Criminal Trial Advocacy (LAW-694-003)
Erik Christian, David Aaronson
Criminal Procedure I and Evidence are pre- or co-requisites. Assessment: Preparation for and presentation of in-class trial simulations. Self-assessment through video review. Final Exam: Performance during full trial before a sitting judge and citizen jurors.
The Criminal Trial Advocacy course is based on trial simulations, practical instruction, learning by doing, and feedback from faculty and fellow students. The course focuses on case theory, trial strategy and tactics, opening statements, examination of witnesses, and closing arguments. In this course student-attorneys try three fictitious cases. Cases are tried under the Federal Rules of Criminal Procedure and Evidence. Each section has two instructors, a judge and a law professor or attorney experienced in litigation. Special features of this class are in-class discussions by a professional actor on the use of techniques to communicate more effectively and a homicide detective on the basics of criminal investigations. Students try the final case in a courtroom before a real judge and jury panel of undergraduate students.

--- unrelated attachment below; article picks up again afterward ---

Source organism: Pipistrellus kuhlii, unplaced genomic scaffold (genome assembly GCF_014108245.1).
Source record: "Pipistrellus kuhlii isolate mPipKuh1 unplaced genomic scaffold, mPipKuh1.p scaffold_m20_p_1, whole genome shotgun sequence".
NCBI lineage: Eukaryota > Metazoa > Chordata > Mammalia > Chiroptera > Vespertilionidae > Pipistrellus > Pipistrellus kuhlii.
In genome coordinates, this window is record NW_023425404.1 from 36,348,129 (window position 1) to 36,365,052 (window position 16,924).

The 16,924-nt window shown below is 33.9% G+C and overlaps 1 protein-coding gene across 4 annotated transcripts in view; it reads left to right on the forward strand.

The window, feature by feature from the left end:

Textbooks and Other Materials
The textbook information on this page was provided by the instructor. Students should use this information when considering purchases from the AU Campus Store or other vendors. Students may check to determine if books are currently available for purchase online.
National Institute for Trial Advocacy (NITA) Casefiles: State v. Diamond/State v. Doyle (6th Ed., 2015), State v. Peyton (2016), and State v. Sanchez (2nd Ed., 2015) and Text: Trial Techniques and Trials, Thomas A. Mauet (9th Ed., 2013) (Wolters Kluwer)
First Class Readings
Not available at this time.
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